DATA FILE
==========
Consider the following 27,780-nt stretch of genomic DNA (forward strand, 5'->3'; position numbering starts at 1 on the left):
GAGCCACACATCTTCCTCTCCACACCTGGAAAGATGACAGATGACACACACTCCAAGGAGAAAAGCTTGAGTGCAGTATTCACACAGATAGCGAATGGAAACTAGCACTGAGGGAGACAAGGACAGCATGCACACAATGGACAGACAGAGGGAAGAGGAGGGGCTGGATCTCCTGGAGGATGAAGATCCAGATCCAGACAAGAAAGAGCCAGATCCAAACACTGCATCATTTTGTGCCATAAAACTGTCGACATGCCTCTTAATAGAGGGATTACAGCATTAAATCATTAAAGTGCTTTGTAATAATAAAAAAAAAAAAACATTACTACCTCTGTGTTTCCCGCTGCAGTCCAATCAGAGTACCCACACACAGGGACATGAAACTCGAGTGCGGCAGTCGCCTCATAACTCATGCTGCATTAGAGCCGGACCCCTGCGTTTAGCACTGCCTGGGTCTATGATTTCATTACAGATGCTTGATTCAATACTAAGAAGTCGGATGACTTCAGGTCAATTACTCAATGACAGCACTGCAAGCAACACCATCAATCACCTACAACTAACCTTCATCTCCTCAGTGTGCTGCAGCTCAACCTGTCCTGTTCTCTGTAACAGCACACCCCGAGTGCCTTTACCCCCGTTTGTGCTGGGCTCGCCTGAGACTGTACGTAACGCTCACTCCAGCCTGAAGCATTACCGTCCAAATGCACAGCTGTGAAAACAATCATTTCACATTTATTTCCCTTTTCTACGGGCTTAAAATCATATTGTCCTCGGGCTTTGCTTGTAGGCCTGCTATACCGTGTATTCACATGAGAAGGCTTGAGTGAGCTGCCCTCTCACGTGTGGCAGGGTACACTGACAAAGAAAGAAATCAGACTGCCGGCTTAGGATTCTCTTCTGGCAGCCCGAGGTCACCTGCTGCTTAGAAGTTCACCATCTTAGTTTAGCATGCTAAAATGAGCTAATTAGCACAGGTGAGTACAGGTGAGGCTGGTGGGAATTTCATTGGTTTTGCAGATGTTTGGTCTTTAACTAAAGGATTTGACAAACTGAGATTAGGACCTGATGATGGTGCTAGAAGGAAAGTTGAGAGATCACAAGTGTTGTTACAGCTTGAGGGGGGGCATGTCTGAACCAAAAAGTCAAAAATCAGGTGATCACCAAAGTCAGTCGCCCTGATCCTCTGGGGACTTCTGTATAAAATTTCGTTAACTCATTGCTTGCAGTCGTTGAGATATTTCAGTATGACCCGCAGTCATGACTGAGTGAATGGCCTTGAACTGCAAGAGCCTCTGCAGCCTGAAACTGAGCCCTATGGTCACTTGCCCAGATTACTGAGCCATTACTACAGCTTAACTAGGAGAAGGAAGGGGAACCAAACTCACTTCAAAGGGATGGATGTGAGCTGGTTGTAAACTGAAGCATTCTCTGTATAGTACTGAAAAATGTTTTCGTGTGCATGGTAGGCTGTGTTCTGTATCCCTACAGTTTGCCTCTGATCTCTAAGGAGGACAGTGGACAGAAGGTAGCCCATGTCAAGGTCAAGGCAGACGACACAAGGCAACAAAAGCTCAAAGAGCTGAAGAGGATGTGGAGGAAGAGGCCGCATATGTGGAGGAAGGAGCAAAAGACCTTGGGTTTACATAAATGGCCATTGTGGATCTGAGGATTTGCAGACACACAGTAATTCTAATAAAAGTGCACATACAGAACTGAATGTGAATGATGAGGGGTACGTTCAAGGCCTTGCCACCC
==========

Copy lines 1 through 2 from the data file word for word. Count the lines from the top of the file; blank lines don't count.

Consider the following 27,780-nt stretch of genomic DNA (forward strand, 5'->3'; position numbering starts at 1 on the left):
GAGCCACACATCTTCCTCTCCACACCTGGAAAGATGACAGATGACACACACTCCAAGGAGAAAAGCTTGAGTGCAGTATTCACACAGATAGCGAATGGAAACTAGCACTGAGGGAGACAAGGACAGCATGCACACAATGGACAGACAGAGGGAAGAGGAGGGGCTGGATCTCCTGGAGGATGAAGATCCAGATCCAGACAAGAAAGAGCCAGATCCAAACACTGCATCATTTTGTGCCATAAAACTGTCGACATGCCTCTTAATAGAGGGATTACAGCATTAAATCATTAAAGTGCTTTGTAATAATAAAAAAAAAAAAACATTACTACCTCTGTGTTTCCCGCTGCAGTCCAATCAGAGTACCCACACACAGGGACATGAAACTCGAGTGCGGCAGTCGCCTCATAACTCATGCTGCATTAGAGCCGGACCCCTGCGTTTAGCACTGCCTGGGTCTATGATTTCATTACAGATGCTTGATTCAATACTAAGAAGTCGGATGACTTCAGGTCAATTACTCAATGACAGCACTGCAAGCAACACCATCAATCACCTACAACTAACCTTCATCTCCTCAGTGTGCTGCAGCTCAACCTGTCCTGTTCTCTGTAACAGCACACCCCGAGTGCCTTTACCCCCGTTTGTGCTGGGCTCGCCTGAGACTGTACGTAACGCTCACTCCAGCCTGAAGCATTACCGTCCAAATGCACAGCTGTGAAAACAATCATTTCACATTTATTTCCCTTTTCTACGGGCTTAAAATCATATTGTCCTCGGGCTTTGCTTGTAGGCCTGCTATACCGTGTATTCACATGAGAAGGCTTGAGTGAGCTGCCCTCTCACGTGTGGCAGGGTACACTGACAAAGAAAGAAATCAGACTGCCGGCTTAGGATTCTCTTCTGGCAGCCCGAGGTCACCTGCTGCTTAGAAGTTCACCATCTTAGTTTAGCATGCTAAAATGAGCTAATTAGCACAGGTGAGTACAGGTGAGGCTGGTGGGAATTTCATTGGTTTTGCAGATGTTTGGTCTTTAACTAAAGGATTTGACAAACTGAGATTAGGACCTGATGATGGTGCTAGAAGGAAAGTTGAGAGATCACAAGTGTTGTTACAGCTTGAGGGGGGGCATGTCTGAACCAAAAAGTCAAAAATCAGGTGATCACCAAAGTCAGTCGCCCTGATCCTCTGGGGACTTCTGTATAAAATTTCGTTAACTCATTGCTTGCAGTCGTTGAGATATTTCAGTATGACCCGCAGTCATGACTGAGTGAATGGCCTTGAACTGCAAGAGCCTCTGCAGCCTGAAACTGAGCCCTATGGTCACTTGCCCAGATTACTGAGCCATTACTACAGCTTAACTAGGAGAAGGAAGGGGAACCAAACTCACTTCAAAGGGATGGATGTGAGCTGGTTGTAAACTGAAGCATTCTCTGTATAGTACTGAAAAATGTTTTCGTGTGCATGGTAGGCTGTGTTCTGTATCCCTACAGTTTGCCTCTGATCTCTAAGGAGGACAGTGGACAGAAGGTAGCCCATGTCAAGGTCAAGGCAGACGACACAAGGCAACAAAAGCTCAAAGAGCTGAAGAGGATGTGGAGGAAGAGGCCGCATATGTGGAGGAAGGAGCAAAAGACCTTGGGTTTACATAAATGGCCATTGTGGATCTGAGGATTTGCAGACACACAGTAATTCTAATAAAAGTGCACATACAGAACTGAATGTGAATGATGAGGGGTACGTTCAAGGCCTTGCCACCC